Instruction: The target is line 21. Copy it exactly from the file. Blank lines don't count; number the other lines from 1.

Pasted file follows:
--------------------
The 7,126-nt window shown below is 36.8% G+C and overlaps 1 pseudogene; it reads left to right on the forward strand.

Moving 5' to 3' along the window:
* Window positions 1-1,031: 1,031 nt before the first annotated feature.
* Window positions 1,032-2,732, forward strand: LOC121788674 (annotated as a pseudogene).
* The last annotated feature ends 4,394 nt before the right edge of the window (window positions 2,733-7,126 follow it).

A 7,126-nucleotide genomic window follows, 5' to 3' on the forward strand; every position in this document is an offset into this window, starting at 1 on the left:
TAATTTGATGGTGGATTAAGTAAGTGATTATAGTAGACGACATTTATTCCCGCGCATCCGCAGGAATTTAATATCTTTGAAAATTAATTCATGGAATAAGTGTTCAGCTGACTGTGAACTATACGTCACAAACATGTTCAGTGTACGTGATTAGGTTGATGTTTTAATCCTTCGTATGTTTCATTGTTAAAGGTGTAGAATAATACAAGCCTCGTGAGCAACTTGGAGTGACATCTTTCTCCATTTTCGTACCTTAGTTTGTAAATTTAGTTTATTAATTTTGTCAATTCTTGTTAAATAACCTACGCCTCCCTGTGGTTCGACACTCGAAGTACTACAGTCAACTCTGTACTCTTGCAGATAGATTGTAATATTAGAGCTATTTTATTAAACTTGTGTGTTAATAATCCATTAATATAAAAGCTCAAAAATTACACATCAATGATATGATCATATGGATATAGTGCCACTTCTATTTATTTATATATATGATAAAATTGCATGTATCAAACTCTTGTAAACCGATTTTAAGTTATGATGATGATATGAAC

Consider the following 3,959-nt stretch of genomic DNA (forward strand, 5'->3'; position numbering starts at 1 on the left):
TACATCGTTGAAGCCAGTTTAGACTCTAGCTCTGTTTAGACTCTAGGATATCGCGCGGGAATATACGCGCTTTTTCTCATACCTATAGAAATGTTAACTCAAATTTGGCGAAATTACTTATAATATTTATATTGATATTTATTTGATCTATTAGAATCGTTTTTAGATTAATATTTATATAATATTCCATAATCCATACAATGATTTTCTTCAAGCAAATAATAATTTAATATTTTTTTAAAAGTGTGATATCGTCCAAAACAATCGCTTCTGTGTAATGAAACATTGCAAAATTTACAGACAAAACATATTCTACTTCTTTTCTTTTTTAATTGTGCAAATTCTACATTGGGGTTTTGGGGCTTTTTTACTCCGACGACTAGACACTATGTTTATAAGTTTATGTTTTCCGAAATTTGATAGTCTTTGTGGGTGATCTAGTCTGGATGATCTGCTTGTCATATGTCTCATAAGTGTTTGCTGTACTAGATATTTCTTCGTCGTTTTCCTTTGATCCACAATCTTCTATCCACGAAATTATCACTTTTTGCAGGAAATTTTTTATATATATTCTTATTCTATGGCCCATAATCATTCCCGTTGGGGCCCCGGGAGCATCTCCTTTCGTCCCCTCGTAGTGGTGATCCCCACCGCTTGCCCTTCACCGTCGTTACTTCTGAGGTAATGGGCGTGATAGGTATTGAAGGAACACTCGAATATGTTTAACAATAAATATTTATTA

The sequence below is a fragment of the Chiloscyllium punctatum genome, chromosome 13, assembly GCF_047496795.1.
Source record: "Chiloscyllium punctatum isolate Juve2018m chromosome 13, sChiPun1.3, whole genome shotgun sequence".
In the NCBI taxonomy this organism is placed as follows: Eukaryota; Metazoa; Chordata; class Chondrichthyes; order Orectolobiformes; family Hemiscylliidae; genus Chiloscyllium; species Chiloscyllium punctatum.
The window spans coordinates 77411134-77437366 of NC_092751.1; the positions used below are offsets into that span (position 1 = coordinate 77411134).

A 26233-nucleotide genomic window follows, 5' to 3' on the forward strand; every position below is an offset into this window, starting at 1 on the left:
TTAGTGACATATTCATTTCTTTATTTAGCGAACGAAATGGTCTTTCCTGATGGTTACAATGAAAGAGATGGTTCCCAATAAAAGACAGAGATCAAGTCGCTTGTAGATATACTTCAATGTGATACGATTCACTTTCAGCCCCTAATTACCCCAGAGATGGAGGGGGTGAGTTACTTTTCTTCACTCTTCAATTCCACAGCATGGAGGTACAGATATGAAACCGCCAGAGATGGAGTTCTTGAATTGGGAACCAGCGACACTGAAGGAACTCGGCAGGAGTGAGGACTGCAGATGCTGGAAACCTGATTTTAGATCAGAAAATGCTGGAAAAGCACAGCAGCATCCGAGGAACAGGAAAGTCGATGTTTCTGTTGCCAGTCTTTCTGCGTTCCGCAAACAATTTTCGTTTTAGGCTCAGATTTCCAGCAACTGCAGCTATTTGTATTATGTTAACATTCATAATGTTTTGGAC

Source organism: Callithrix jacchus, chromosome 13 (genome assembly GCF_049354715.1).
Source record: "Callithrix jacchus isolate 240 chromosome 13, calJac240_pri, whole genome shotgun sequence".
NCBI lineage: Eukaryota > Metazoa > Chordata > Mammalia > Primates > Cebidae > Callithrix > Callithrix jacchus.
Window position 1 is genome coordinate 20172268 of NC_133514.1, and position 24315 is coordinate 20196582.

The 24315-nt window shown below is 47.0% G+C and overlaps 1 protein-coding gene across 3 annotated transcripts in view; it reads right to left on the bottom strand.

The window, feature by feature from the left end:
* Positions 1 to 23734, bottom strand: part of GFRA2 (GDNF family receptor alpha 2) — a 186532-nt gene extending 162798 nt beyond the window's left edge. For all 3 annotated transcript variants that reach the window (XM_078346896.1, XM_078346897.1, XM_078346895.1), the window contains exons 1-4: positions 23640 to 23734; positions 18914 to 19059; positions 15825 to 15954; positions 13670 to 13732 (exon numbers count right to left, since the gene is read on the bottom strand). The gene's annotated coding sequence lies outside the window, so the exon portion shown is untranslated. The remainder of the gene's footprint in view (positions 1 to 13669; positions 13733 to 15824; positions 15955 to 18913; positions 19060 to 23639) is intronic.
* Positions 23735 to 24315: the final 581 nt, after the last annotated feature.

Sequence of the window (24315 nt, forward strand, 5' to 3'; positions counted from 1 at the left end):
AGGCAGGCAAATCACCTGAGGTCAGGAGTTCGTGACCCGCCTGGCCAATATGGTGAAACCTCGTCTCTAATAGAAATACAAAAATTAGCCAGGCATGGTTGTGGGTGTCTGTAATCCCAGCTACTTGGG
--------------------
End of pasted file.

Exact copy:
The window, feature by feature from the left end: